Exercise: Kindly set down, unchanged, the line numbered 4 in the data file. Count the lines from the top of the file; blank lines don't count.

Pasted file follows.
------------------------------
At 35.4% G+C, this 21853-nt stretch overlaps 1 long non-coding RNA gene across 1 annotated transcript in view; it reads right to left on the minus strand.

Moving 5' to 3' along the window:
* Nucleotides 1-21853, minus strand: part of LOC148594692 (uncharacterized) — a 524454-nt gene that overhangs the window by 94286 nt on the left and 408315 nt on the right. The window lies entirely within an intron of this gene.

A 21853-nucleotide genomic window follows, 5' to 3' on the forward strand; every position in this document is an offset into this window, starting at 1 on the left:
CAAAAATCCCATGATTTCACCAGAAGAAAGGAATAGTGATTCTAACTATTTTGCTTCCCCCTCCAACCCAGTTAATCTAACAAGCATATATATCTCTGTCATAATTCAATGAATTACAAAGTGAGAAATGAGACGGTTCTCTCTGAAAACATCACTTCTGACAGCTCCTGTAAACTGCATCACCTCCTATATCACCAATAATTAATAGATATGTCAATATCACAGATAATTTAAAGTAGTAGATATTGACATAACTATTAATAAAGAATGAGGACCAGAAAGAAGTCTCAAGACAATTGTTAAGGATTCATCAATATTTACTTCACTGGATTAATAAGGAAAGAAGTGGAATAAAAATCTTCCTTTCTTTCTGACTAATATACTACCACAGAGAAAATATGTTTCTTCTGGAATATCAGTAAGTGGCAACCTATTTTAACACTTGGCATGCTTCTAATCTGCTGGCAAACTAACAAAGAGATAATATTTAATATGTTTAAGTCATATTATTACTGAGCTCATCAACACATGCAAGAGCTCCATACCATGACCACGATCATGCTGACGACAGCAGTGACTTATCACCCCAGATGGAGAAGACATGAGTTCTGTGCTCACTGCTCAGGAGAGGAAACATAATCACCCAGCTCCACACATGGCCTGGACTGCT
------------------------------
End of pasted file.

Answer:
A 21853-nucleotide genomic window follows, 5' to 3' on the forward strand; every position in this document is an offset into this window, starting at 1 on the left: